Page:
Companies come and go, but if they do it right, they create brands and memories that last in our imagination long past a buyout or a bankruptcy. Some brands are so big, they become part of pop culture, outliving their catchy jingles or trademarked uniforms. Here’s a look at five brands that still loom large in the American psyche but have all but disappeared.
Before smartphones and selfies, there was Life Magazine. Originally launched in the late 1880s as a weekly humor and general interest magazine, Life became the leading publication to bring photojournalism to the newstands. American publisher Henry Luce—who was then running Time magazine-- bought Life in 1936 and re-launched it as a picture-based magazine. The first issue under Luce’s leadership featured a cover photo of the Fort Peck Dam by Margaret Bourke-White. The magazine was wildly popular in its early years, but then, television happened. With a focus on picture content, the magazine lost audience and ad dollars to other media. Life stopped as a weekly publication in 1972. In 2004, however, it launched a short-lived comeback as a weekly publication as a supplement to U.S. newspapers. While that didn't quite work, the Life brand lives on with a small presence on Time.com.
Pan American Airlines
Known for its signature service and style, Pan American World Airways was founded in 1927. In its first year, it operated as an air mail carrier between Florida and Cuba, but started carrying passengers the next year between Key West and Havana. After a steady and sustained rise as the go-to airline for international travel, Pan Am began facing financial problems related to overexpansion and recession in the 1970s. Pan Am was unable to build a strong domestic system in addition to its lucrative international routes. As financial losses mounted, it gradually sold off assets like its landmark skyscraper in New York, Intercontinental Hotels and its Pacific routes. In December 1988, 270 people were killed when a terrorist bomb destroyed one of its 747 jets over Lockerbie, Scotland. Consumer confidence in the airline waned and financial troubles grew. The airline flew its last flight in December of 1991 after Delta Airlines (DAL) walked away from a possible deal to acquire the airline. It was the same year two other big airlines stop flying: Eastern Airlines and Midway Airlines. There were several attempts to relaunch the carrier as a small company but none were successful. The Pan Am brand today exists only in t-shirts, mug and the like branded with the airline’s logo. The brand recognition was so strong it even spurred a Pan Am TV series, though ABC (DIS) cancelled the show after one season. As for the company itself, Pan Am Systems bought what was left of the airline that year. It's still in charged of all licensing via the Pan Am Brands division.
Richard Levitz started Levitz Furniture in 1910, in Lebanon, Pennsylvania. His sons expanded the business by opening other locations, and by 1963, opened two warehouse showrooms. Levitz’s warehouse style showrooms—and catchy jingle—took off with customers and changed the furniture business. The Levitz family left business in the mid-1980s and the company went public. Poor management in the 1990s led the company to declare Chapter 11 bankruptcy. It emerged from bankruptcy with a new corporate structure and, in the early 2000s, Levitz acquired furniture chains Seaman’s and Huffman Koos. But the subprime crisis and the recession took a toll on the furniture business. In 2001, Levitz furniture liquidated its assets; it closed all 76 of its stores nationwide in 2007.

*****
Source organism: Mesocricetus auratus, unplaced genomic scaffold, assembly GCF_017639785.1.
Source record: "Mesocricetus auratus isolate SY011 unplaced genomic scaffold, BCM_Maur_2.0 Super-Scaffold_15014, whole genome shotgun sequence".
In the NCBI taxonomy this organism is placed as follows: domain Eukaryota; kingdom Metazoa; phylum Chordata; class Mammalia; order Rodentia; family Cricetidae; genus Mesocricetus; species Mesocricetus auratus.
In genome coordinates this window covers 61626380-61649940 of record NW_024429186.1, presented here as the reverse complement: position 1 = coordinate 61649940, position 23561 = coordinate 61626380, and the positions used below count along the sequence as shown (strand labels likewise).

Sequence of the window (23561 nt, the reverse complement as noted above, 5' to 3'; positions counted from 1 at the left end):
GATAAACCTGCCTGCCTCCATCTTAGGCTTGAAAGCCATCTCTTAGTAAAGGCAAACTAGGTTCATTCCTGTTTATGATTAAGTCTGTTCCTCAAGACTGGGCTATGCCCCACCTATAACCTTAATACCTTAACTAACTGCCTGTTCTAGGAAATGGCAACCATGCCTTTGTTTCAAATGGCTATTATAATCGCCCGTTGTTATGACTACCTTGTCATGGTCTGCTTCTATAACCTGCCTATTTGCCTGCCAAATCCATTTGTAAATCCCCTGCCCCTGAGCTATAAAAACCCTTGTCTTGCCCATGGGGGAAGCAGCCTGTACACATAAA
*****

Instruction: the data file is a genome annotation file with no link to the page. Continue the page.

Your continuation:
As with all classic American car stories, the Oldsmobile brand started in Michigan when Ransome E. Olds launched the Olds Motor Vehicle Company in Lansing in 1897. Another American auto heavyweight, GM (GM), acquired Oldsmobile in 1908. More than 35 million Oldsmobiles were built. Its flagship model, the Cutlass, was introduced in 1961 and the car received several makeovers through the decades to keep pace with trends. In the 1970's, the 442 was a muscle car; the 1980's favorite was a wood paneled station wagon. Oldsmobile advertised itself as the everyman's luxury car, stressing quality, comfort and superior performance. Its ads featured tag lines like: "Every Olds has to make it before we mark it" and "The Escape Machines. Escape from the Ordinary." GM announced in 2000 it was phasing out Oldsmobile due to slowing sales. In April of 2004, the last Oldsmobile Alero came off the assembly line.
The concept was simple: Two chocolate chip cookies with vanilla ice cream in the middle, rolled in chocolate chips. But even that perfect idea for a dessert wasn't enough to keep the Chipwich brand alive. According to the New York Times, native Brooklynite, Richard LaMotta began selling his chocolate chip cookie sandwich on the streets of New York in 1982 for $1 each. It was an instant hit with New Yorkers and within months, LaMotta opened two plants which were turning out 200,000 Chipwichs a day. By 2002, LaMotta had about 3,700 vendors in 36 markets. He sold the company to Coolbrands International that year, and the brand was eventually bought by Nestle. Nestle stopped selling the Chipwich in 2007 because it competed with a similar ice cream product under its Toll House brand. Even discontinued, though, the Chipwich lives on as one of the most iconic desserts of all time.
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